October 22, 1999
News Release 99-146
Inv. No. 332-399
ITC REPORTS THAT AFRICAN TRADING PARTNERS
CHART PROGRESS IN SERVICES TRADE LIBERALIZATION
Commitments made by African trading partners under the General Agreement on Trade in
Services (GATS) provide an effective foundation from which to achieve progressive
liberalization of international trade and investment in services industries, reports the U.S.
International Trade Commission (ITC) in its study General Agreement on Trade in Services:
Examination of the Schedules of Commitments Submitted by African Trading Partners.
The ITC, an independent, nonpartisan, factfinding federal agency, recently concluded the
study, which examines GATS commitments scheduled by Cote d'Ivoire, Egypt, Ghana,
Kenya, Malawi, Mauritius, Morocco, Nigeria, Senegal, South Africa, Tunisia, Zambia, and
The report examines the following industries: distribution services, defined as wholesaling,
retailing, and franchising services; education services; communication services, defined as
basic and enhanced telecommunication, courier, and audiovisual services; health care services;
professional services, defined as accounting, advertising, and legal services; architectural,
engineering, and construction services; land-based transportation services, defined as rail and
trucking services; and travel and tourism services. Highlights of the report follow.
The foregoing information is from the ITC report General Agreement on Trade in Services:
Examination of the Schedules of Commitments Submitted by African Trading Partners
(Investigation No. 332-399, USITC Publication 3243, October 1999). The report will be
available on the ITC Internet server at www.usitc.gov. A printed copy may be ordered by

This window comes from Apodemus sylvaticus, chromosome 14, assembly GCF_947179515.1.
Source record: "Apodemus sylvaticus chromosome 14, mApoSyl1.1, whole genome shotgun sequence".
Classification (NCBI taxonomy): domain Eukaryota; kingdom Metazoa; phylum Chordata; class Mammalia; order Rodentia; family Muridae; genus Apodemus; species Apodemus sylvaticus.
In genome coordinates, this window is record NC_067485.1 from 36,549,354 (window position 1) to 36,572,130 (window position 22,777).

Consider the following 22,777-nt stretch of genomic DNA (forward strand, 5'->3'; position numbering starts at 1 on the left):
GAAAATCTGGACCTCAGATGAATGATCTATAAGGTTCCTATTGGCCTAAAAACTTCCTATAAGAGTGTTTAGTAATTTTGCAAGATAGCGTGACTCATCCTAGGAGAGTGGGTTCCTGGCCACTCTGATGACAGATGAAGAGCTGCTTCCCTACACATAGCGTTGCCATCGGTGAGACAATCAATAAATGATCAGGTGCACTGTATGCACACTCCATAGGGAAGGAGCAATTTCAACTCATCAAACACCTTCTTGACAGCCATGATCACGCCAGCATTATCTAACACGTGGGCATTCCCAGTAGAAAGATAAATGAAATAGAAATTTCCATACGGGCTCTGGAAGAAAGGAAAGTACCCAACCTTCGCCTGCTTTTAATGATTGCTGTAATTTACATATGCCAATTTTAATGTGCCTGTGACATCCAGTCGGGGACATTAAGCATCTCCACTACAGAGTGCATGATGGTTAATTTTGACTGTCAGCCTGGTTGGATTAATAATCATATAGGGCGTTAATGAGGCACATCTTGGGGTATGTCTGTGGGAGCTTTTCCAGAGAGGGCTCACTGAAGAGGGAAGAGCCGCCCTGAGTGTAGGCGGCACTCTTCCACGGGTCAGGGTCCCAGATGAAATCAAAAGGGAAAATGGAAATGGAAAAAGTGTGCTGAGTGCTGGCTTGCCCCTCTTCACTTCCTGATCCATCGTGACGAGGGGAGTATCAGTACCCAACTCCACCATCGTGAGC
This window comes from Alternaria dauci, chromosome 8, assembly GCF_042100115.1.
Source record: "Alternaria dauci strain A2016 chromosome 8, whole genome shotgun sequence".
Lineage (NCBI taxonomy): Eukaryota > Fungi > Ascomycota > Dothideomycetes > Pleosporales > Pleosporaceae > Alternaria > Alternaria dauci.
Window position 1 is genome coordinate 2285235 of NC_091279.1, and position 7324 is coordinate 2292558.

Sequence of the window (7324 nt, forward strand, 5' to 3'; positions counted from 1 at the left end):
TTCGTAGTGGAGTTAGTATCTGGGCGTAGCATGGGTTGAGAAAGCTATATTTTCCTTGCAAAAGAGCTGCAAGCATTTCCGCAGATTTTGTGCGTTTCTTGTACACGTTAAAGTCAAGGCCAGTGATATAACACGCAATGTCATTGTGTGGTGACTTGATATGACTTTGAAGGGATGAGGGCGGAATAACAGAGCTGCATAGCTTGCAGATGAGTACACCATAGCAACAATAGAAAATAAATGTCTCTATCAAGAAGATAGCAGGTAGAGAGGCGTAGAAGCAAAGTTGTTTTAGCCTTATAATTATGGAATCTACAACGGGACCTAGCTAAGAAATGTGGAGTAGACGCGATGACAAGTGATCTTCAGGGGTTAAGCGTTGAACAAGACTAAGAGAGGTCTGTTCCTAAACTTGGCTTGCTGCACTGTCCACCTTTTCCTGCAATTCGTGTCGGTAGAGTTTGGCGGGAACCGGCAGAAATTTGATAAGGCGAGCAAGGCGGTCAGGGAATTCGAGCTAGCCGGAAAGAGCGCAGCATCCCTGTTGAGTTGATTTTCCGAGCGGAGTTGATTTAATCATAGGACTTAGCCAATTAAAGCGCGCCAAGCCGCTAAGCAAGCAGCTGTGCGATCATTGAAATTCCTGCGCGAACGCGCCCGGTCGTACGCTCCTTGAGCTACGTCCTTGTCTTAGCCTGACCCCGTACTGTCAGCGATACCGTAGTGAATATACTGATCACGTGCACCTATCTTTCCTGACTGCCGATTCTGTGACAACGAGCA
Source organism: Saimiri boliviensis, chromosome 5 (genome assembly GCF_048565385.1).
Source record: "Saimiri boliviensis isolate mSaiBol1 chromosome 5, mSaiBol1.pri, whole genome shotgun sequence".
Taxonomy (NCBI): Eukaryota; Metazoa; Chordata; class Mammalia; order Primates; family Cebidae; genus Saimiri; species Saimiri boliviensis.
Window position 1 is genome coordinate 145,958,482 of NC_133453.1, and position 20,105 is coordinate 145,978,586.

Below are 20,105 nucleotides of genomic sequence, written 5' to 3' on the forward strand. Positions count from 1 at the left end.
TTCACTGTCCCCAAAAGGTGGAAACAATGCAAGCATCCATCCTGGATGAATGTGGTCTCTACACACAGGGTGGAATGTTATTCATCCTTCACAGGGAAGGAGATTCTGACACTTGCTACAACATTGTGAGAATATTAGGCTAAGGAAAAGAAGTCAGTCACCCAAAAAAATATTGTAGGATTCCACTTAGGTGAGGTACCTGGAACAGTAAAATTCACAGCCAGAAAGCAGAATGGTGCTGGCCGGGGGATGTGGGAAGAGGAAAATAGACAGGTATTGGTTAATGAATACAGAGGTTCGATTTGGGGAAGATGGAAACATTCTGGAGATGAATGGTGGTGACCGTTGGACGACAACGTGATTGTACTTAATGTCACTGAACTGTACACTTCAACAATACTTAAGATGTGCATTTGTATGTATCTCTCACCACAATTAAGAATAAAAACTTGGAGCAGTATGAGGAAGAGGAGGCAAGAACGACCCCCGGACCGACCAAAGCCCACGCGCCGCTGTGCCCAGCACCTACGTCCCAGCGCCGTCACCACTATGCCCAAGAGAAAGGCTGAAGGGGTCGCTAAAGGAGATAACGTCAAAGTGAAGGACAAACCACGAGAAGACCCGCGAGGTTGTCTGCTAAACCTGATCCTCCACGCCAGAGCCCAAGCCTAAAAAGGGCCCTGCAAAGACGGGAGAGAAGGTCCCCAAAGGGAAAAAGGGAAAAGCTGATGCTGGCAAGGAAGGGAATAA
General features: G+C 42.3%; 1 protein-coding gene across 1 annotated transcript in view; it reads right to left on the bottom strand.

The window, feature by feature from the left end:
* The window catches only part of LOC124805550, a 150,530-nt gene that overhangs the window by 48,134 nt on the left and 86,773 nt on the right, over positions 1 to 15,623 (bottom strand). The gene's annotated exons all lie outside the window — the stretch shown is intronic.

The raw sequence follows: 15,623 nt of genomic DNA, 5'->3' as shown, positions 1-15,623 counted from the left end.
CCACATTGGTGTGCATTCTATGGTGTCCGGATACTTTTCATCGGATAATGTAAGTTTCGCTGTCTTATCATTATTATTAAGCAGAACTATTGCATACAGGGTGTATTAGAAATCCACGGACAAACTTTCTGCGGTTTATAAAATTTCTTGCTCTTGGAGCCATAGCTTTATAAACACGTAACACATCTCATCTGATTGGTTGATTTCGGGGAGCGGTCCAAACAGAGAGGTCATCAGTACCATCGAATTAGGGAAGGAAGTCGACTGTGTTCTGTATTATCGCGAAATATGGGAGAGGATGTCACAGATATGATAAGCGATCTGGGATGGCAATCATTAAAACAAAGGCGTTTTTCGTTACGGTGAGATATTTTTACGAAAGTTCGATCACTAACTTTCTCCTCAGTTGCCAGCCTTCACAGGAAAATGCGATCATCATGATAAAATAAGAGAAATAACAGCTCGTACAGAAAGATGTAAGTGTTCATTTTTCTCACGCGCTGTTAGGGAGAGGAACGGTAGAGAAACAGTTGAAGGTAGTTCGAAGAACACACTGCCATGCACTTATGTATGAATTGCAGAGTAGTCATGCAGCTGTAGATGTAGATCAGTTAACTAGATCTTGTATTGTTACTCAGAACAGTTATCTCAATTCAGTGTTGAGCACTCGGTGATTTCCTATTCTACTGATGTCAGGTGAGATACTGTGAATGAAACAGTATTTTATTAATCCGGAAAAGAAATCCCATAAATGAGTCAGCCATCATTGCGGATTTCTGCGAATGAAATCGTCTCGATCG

calling 202-205-1809 or by writing the Office of the Secretary, U.S. International Trade
Commission, 500 E Street, SW, Washington, DC. Requests may also be made by fax to 202-
- In 1997, cross-border service exports by U.S. firms measured $239 billion and cross-
border service imports measured $156 billion. Services trade with African trading
partners accounted for under 2 percent of total U.S. services trade.
- The schedules of commitments submitted by the selected trading partners vary
considerably. South Africa, and to a limited degree, Senegal, scheduled commitments
on a broad range of service industries, indicating that they are taking steps to foster
trade and encourage investment in this economic sector. Other trading partners were
more conservative, offering commitments on a limited number of service industries.
- Treatment of service industries also varies significantly. African trading partners
provided the most complete coverage of basic and enhanced telecommunication, travel
and tourism, construction, and land transportation services. Audiovisual, courier,
distribution, and education services received less robust treatment. None of the
selected trading partners scheduled commitments on advertising services.
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